Why enterprises need to treat data as a first class citizen [Q&A]

Data has become increasingly important for modern businesses and they increasingly expect it to help them improve their delivery to customers and ultimately their bottom line.

We spoke to Dom Couldwell, head of field engineering, EMEA at DataStax to discuss how companies can use data and how they need to adapt their approach to do so effectively.

BN: Companies are putting more emphasis on data in their businesses, and it's how they expect to create more revenues in future. Are they actually ready for this approach?


DC: To be brutally honest, most organizations are not ready for data in their operations. We have all seen the clichés around data being the new oil or the new gold, and we have understood how important data will be in business for some time, but the overwhelming majority of the effort we have put in so far has been around capturing and storing the data.

The majority of companies are not using this data, that they have spent so long working on how to capture, to actually drive insights around their customers and what they want. This is a big hurdle to get over, as it means building up more understanding of how to use data effectively in decisions. This can be a difficult conversation to have, but it is essential.

BN: How do companies support their developers around their approach to applications, and how should this approach also be used for data?

DC: When you want to make your application development more agile, there are established processes that you have to adopt. These core principles include continuous integration, short development cycles and focusing on value to the business. These have been in place for some time for software, but data has lagged behind in terms of adoption.

This has partly been down to the technical challenges around how we store data, but there's also an important cultural element around how we treat data too. It's seen as a precious but fragile asset that needs to be locked away and handled with kid gloves.

In order to really drive the value from data we need to unlock access to data across the business. We can achieve this through best in class developer experiences like using APIs to interact with data, but we also need to help data flow through the organization like a river by combining approaches for data at rest and data in motion to provide real time insights, and allowing organisations to treat data like code by providing versioning and branching.

Real-time data helps developers build efficiently -- 66 percent of companies that make real-time data a strategic imperative say that developer productivity has improved because of this focus.

BN: How does data get managed in businesses today? What are companies missing?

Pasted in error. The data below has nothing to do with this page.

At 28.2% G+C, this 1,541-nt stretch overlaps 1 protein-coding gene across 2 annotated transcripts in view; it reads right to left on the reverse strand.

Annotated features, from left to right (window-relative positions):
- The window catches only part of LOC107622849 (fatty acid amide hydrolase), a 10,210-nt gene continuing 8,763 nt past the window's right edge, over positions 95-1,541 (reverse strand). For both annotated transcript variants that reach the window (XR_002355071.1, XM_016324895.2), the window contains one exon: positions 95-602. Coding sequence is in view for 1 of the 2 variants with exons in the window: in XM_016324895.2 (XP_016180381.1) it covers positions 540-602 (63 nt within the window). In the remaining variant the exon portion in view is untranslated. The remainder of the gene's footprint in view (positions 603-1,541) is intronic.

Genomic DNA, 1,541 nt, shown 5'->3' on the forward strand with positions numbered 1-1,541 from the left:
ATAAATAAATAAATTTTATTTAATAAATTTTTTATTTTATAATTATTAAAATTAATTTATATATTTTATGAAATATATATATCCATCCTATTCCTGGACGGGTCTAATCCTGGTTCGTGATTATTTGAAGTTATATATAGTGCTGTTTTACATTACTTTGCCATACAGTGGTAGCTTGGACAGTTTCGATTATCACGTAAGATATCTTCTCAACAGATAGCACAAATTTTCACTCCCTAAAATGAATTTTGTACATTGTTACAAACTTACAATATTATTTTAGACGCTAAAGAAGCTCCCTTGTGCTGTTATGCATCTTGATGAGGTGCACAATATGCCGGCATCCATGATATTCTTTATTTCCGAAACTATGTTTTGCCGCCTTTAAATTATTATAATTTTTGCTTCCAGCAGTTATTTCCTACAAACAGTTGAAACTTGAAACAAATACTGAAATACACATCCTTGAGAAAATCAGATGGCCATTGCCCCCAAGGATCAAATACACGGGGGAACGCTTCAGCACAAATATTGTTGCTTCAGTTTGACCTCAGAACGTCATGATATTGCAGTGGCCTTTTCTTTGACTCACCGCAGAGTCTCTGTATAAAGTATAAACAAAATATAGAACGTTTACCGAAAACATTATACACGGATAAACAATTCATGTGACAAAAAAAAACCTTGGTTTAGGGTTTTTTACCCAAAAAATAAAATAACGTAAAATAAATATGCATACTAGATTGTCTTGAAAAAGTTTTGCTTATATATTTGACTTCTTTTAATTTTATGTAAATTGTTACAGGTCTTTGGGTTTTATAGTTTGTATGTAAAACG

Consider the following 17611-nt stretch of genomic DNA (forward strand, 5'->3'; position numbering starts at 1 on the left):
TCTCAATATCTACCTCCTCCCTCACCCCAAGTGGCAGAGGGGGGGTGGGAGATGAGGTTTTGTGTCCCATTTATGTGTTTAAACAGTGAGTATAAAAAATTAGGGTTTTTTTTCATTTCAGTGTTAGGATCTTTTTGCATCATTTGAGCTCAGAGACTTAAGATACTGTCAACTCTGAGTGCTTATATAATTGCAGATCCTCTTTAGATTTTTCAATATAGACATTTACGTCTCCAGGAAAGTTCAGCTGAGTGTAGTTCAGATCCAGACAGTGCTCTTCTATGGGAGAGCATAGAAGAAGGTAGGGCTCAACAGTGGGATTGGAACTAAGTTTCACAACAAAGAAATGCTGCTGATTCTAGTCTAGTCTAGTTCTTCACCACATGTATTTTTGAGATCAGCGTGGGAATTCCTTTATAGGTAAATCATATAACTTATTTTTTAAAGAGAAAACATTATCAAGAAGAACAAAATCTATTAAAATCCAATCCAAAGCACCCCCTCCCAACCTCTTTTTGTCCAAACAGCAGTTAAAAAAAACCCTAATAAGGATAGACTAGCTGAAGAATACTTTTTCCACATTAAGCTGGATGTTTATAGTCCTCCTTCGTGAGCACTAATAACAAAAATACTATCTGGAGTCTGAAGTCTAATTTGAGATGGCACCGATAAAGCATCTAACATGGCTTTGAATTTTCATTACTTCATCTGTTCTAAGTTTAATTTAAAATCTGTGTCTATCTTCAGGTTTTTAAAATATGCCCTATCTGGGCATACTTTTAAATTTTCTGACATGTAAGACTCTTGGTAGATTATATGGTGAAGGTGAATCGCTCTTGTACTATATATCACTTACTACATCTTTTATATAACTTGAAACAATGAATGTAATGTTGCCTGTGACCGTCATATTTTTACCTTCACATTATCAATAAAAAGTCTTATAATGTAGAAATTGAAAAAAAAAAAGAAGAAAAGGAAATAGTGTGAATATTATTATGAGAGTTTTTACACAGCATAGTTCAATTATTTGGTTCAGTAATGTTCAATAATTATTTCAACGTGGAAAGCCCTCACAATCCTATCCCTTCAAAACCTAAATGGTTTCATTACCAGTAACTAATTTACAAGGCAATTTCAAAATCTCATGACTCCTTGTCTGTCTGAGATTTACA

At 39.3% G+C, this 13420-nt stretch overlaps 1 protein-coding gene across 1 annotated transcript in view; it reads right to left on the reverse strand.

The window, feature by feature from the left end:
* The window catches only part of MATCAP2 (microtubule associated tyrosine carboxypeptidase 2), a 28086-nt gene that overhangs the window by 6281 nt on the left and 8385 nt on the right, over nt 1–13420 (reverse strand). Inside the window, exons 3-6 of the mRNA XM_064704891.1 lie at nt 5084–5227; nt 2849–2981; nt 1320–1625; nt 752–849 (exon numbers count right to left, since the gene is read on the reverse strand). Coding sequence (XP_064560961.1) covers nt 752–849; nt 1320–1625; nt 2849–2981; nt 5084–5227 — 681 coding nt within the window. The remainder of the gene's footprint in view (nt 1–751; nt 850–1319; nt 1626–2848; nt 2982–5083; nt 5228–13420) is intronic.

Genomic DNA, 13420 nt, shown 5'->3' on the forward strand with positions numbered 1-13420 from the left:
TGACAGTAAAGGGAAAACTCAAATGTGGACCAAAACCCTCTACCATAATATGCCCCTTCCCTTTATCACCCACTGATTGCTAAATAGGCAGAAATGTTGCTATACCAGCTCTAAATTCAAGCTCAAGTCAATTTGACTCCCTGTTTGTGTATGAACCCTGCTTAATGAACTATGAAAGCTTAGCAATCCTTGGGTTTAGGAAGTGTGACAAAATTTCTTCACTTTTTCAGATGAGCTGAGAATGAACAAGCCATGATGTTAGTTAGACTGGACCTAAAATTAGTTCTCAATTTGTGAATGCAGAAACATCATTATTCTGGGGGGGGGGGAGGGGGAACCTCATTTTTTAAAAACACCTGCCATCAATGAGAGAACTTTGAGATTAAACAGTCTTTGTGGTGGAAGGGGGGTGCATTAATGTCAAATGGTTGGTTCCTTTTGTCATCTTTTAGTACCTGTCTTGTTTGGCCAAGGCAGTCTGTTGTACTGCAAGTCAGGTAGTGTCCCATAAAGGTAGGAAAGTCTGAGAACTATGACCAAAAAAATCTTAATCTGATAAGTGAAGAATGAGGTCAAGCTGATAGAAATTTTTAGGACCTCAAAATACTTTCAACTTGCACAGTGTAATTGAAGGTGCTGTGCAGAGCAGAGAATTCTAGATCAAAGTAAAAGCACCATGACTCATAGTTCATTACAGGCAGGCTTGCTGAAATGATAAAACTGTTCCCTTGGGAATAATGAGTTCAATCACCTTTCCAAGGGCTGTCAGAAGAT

DC: Many organizations have access to orders of magnitude more data today than has been available in the past. Do they see that as a problem or an opportunity? Is the conversation around how much more it will cost to store this data or how much more value they will be able to extract? Is value from data seen as growing linearly or can we shape the curve to get exponentially more value from the data?

How organizations approach this, and the mindset that they adopt, will have a massive impact on their revenue and how they stack up against the competition.

BN: What mindset changes are needed around data for developers and for IT leaders? Do companies have the right processes in place in their operations to make data work for them?

DC: The biggest opportunity is around getting the data in the hands of those that can drive the most insights. The rise of no code and low code approaches to software empowered citizen developers to build more compelling applications for themselves and other consumers.

We need to do the same for data, and challenge ourselves to find ways of empowering citizen analysts. Technologies like Pulsar functions can provide ways of pushing data closer to the edge where people working in lines of business really know what consumers want, and they can use data to help them achieve more.

BN: What problems do companies encounter around data, and is a cross-team model needed to solve them?

DC: Silos are a huge challenge for businesses, be it data or teams. Democratising and accelerating developers' access to data needs both SaaS and developer first principles. SaaS means that they no longer need to worry about managing and scaling the data and can focus their efforts on really driving value to the business. Developer first means obfuscating the implementation details of the underlying storage by providing them with a world class experience when it comes to accessing the data.

You have to meet the developers where they are in terms of the languages or form factors they are most comfortable with. Developers don't want to learn a new language or protocol every time they need to access a new data source. Give them APIs!

Image credit: belchonock/depositphotos.com

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